The Visit, the first YSD thesis show of the year, directed by Cole Lewis, is a play by Friedrich Dürrenmatt dating from the 1950s. We might say it’s a play about “justice, greed, and the American way” but for the fact that the play is set in a German town called Güllen and, thus, was initially intended as a comment on the bad consciences of post-war Germans, where virtually any town had its distressing history of fascism and scapegoating. The YSD production doesn’t update the setting, much—which allows for fun with certain period aspects of German costuming—but makes the play abundantly relevant to our country and our times, where many townships that can’t boast major industry or global investment companies are falling into the dire penury we find among the good folks of Güllen. What will they do to pull themselves out of the economic quagmire? Why, find a patron, a donor, or maybe even an investor. The potential “good angel” is Claire Zachanassian, a native of Güllen who has been abroad for forty years—long enough to have had seven marriages and to have amassed a fortune of at least $3 billion. Her return has all the townsfolk a-tizzy as the play opens, including her girlhood flame Alfred Ill, who the city fathers hope can sweet-talk Claire into generosity. Despite a lyrical, two-on-a-swing interlude between the former lovebirds, we find out that something rather bad befell Claire thanks to Alfred, and that she’ll pay up to the town’s coffers only if she gets payback. She wants Alfred dead.
Of course, the mayor and all the townsfolk reject this proposal—even if Alfred did in fact do her wrong in the remote past, it’s not justice to put a billion dollar price on his head, making the town’s salvation dependent on his execution. And so, as many “good Germans” would immediately recognize, the horrible and hidden past can hold the present hostage. What’s more, one finds that one’s fellow citizens are apt to join together against whoever stands between them and prosperity. And that person—here only an individual (a shopkeeper) but elsewhere an entire race—can become a scapegoat for the will of the people.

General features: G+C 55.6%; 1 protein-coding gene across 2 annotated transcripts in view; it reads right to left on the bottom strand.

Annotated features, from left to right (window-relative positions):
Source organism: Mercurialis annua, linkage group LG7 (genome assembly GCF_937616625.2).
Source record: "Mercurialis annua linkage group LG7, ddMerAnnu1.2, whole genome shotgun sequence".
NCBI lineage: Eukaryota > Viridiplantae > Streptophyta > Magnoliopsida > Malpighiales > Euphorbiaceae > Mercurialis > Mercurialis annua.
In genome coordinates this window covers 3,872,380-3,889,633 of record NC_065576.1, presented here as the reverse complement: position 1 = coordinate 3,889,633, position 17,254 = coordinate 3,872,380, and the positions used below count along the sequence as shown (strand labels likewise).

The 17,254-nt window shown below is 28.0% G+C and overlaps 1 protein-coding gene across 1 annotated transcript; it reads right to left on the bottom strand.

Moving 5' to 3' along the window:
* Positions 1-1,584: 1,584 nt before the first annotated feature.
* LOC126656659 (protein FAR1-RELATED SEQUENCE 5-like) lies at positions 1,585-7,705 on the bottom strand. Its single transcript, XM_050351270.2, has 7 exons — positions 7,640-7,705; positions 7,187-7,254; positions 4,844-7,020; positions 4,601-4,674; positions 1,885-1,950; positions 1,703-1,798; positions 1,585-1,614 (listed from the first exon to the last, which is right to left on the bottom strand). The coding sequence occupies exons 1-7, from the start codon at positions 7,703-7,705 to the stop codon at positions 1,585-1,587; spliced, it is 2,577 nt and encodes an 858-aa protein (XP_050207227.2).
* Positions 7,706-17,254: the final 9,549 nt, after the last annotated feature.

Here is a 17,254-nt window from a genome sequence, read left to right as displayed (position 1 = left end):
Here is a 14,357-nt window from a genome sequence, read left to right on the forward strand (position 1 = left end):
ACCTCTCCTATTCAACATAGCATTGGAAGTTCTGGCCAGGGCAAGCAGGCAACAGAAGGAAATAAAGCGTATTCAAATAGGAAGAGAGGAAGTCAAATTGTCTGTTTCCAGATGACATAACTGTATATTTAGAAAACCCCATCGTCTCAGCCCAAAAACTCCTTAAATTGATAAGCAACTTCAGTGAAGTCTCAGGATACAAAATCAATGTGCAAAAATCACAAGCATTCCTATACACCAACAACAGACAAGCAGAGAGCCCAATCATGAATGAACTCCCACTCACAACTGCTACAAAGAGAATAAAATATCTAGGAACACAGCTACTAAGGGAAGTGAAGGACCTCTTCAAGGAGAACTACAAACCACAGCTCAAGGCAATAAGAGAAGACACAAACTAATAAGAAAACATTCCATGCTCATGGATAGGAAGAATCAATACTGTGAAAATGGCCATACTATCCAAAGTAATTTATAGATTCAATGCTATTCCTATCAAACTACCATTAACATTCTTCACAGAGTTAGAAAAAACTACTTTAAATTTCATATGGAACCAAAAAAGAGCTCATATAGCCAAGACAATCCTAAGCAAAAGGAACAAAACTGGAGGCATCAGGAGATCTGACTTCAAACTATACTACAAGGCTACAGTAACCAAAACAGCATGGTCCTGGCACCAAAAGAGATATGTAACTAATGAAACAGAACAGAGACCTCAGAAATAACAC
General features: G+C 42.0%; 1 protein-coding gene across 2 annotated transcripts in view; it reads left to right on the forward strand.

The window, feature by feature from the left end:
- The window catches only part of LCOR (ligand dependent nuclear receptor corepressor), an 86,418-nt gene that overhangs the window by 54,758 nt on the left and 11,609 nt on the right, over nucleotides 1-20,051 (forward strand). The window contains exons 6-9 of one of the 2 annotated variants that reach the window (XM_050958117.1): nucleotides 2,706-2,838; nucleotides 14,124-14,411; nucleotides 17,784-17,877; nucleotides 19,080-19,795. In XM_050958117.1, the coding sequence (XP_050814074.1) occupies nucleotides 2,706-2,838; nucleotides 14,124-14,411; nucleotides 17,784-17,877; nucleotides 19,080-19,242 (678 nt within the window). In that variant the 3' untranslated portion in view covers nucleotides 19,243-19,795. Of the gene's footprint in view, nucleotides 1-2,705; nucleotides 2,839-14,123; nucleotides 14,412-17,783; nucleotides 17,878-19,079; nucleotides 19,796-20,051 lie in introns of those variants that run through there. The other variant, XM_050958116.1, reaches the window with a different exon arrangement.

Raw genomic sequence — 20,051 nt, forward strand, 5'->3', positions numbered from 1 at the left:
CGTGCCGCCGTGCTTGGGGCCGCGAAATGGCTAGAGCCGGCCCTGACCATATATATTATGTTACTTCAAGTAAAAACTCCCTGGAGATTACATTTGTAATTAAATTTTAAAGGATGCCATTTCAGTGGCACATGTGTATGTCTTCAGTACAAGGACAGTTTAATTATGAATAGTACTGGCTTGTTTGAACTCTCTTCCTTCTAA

That is the ingenious plot that Lewis’ cast enacts in this impressive ensemble affair. Few are the actors here who play only one role, and the movement and activity in the Iseman's varied playing space keeps this longish show lively. Most of the fun is in the early going, as things get increasingly sinister and appalling as the play goes on, and it does go on. Be prepared to be exhausted by the time it’s over.
The principals in the cast carry their roles with aplomb: as Claire, Mariko Nakasone is an extremely sexy sexagenarian, combining a steely sturdiness with feline graces—and she gets some great costumes too; she’s too odd to command our sympathies, though she does have grounds for claiming herself wronged. Chris Bannow’s Alfred seems more appropriately aged and we sense that, whatever his faults in the past, he has tried to overcome them in good bürgerlich fashion. His role grows in stature when we begin to sense, as he does, that the whole town is against him—a chilling moment when he tries to leave town plays like something out of the Twilight Zone. As the Mayor, Matthew McCollum is affable and unctuous and keeps us—we sometimes double as the citizens of Güllen, waving flags at appropriate moments—in the palm of his hand.